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zaphod

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  1. Google Earth pro has aerial imagery for almost all of Harris County from 1953 and 1978. What I'm seeing is that from the 50's through the 70's, the KISD appendage would have been majority rural with some then-new middle class subdivisions. The poor areas in that part of the district seemed to have emerged later. In the 1953 imagery, Recreation Farms was an actual "buy a lot in the country" type of community, and not just a collection of large, deep lots full of trailers and shanties as evidenced by the ratio of normal looking houses to other structures. Is it possible that the district was trying to gerrymander its way towards some source of property tax revenue like oil wells or towards a large new subdivision?
  2. The big empty areas I am referring to: NE: The area around Generation Park and Lake Houston Pkwy E: Huffman. How much would it cost vs. other options to expand the Crosby Fwy instead SW: The Missouri City antenna fields along Fort Bend Tollway S: Manvel, which is closer to downtown than Katy. Once Pearland builds out it is next in like down 288. SE: Alvin, if TXDOT built an SH 35 Tollway This is more sprawl, but it's no worse than building pushing the suburban edge to touch Brookshire and Waller next. All of these things are less than 25 miles from Downtown, which is approximately the distance from Katy to the city center.
  3. The opposition has a bigger picture in mind. Expanding freeways induces sprawl outward in certain directions at the expense of others while leapfrogging areas of the city where there is a lot of vacant or underutilized land. Houston has a lot of room to grow to the northeast. It has big empty areas all over the place, including inside the Beltway. There are other highways that don't get a lot of traffic. There are other highways which could facilitate growth elsewhere, like a toll road to Alvin. Big picture, my friend. The Houston metro is growing. The Houston metro is a big place. Infinitely expanding the already overcrowded highways in the parts of the city that already sprawl out to the limits of what normal people are willing to commute is the highest cost lowest return option there is.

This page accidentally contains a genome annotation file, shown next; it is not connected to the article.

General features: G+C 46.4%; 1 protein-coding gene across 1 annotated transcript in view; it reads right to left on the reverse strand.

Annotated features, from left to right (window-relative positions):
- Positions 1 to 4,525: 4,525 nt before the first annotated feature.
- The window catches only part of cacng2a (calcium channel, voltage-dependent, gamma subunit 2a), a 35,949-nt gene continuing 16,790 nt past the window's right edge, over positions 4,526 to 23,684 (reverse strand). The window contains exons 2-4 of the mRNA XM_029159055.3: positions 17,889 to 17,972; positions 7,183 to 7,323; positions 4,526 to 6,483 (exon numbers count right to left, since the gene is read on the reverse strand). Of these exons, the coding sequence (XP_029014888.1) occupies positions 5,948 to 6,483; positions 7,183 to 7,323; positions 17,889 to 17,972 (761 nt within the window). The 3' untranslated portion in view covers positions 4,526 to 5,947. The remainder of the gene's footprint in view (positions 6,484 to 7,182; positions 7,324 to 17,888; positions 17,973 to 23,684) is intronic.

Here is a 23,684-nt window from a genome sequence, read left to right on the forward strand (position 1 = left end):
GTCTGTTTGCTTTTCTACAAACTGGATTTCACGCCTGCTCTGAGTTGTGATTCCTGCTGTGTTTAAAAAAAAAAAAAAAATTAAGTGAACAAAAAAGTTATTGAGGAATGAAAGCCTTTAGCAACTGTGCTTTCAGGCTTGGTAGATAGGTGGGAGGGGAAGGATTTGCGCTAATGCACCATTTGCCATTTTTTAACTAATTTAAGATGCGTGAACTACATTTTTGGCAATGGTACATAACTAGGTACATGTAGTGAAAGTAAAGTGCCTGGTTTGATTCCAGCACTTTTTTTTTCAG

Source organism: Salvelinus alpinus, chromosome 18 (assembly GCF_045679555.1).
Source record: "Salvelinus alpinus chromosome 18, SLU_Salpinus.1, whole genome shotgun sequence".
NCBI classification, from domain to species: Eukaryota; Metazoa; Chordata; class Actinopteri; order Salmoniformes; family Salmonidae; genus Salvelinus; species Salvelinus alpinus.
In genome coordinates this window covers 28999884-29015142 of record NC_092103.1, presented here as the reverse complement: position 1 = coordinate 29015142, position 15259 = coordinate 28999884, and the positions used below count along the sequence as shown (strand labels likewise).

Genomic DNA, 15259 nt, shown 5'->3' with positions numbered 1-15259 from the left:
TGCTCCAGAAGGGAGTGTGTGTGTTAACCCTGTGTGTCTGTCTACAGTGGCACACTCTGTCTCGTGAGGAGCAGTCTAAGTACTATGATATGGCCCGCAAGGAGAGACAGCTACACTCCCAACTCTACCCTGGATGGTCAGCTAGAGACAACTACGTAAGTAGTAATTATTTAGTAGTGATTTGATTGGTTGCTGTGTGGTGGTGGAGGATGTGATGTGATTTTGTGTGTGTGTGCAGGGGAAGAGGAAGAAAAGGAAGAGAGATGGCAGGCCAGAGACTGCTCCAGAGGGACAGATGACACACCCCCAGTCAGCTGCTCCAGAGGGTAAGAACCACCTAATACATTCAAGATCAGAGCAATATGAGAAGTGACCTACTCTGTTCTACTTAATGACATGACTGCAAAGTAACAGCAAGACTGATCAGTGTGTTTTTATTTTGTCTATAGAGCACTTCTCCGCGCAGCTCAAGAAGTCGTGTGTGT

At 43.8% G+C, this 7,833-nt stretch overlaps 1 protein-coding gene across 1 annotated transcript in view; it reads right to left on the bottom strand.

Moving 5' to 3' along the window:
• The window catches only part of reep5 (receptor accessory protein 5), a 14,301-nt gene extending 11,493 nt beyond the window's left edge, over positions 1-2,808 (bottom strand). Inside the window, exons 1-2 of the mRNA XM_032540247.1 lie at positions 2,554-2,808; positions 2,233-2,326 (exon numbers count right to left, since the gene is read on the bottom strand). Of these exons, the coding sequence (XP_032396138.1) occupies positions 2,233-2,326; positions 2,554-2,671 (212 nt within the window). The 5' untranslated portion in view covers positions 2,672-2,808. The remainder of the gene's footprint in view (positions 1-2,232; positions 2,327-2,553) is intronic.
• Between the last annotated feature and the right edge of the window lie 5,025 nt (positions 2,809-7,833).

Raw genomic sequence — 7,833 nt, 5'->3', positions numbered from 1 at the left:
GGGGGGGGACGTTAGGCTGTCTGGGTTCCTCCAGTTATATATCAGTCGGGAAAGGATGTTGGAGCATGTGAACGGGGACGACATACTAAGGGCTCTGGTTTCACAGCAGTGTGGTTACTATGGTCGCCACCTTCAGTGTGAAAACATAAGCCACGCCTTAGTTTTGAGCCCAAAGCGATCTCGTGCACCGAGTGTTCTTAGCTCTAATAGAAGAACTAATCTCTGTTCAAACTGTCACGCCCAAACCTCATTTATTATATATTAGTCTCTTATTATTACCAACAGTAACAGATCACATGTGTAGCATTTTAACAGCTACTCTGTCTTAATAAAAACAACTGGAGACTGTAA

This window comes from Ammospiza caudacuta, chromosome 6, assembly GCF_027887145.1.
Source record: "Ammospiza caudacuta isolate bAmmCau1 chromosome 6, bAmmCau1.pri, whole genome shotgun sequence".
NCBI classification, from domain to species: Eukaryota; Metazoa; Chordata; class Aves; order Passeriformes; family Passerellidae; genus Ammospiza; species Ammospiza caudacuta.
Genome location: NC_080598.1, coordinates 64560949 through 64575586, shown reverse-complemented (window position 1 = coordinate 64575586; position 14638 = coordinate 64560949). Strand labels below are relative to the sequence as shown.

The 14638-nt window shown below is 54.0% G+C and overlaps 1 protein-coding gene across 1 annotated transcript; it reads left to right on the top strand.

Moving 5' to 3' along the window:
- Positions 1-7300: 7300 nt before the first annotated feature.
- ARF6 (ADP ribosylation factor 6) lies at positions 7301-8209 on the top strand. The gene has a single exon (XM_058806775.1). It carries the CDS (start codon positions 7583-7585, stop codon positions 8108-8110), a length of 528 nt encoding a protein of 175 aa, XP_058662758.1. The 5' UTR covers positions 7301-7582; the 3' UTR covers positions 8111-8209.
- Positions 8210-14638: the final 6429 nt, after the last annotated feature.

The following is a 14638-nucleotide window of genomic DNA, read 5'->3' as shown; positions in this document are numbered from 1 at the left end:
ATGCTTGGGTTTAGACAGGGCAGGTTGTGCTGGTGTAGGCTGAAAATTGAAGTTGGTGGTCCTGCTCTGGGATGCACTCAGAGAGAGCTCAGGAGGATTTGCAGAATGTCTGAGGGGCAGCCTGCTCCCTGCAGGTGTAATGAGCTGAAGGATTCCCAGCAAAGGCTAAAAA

4. Honestly, I would just tear the entire thing down and coordinate with the city to realign the streets by the bayou. Franklin could probably arc out a little bit, allowing restoration of the bayou's banks and make room for steps that go down to a waterfront patio or plaza. If the freeway reconstruction happens, most plans ive seen suggest that I-10 will shift north and the I-45 loop will be reduced in size, making the site more open and less constrained on its northern half. Then subdivide it into multiple blocks and gradually fill them in with conventional mixed use development. Over the long span of time it will just feel like an extension of downtown. IMO there's nothing special about that post office. Houston is full of buildings that look like that and they aren't endangered.
  5. Where were these people before they were homeless, or when they were not homeless or in shelters or institutions or jail? Did they live with relatives or friends? A dilapadated motel? Also where do we expect them to go if/when they become clean? Seattle doesn't have an equivalent to Aldine or Cloverleaf, so where are the kind of people living in those wrecked trailers clustered together in the woods living? Also giving them housing doesn't mean we give them full sized apartments. What about some kind of dorm with on-site security? I don't think institutionalization is necessarily the right answer because taking away a person's freedoms is not a casual matter. Think about what it takes to put someone in prison, and those are criminals who actually hurt someone. You want to give someone a life sentence behind bars just because they were a public nuisance? How would you enforce these rules and apply 'strikes' against a person leading to them being locked up? Sounds like something that could be abused or subject to bias. If we are going to put people in institutions then their liberties must only be restricted by the absolute minimum degree necessary, with frequent reviews where the restrictions would be lifted. Instead of imprisoning people in mental wards what about hybrid outpatient options where people aren't locked up?
  6. I don't know many details but I have an ancestor who was an oilfield foreman and stayed at a camp in that general area around that time period. Maybe it was West Columbia.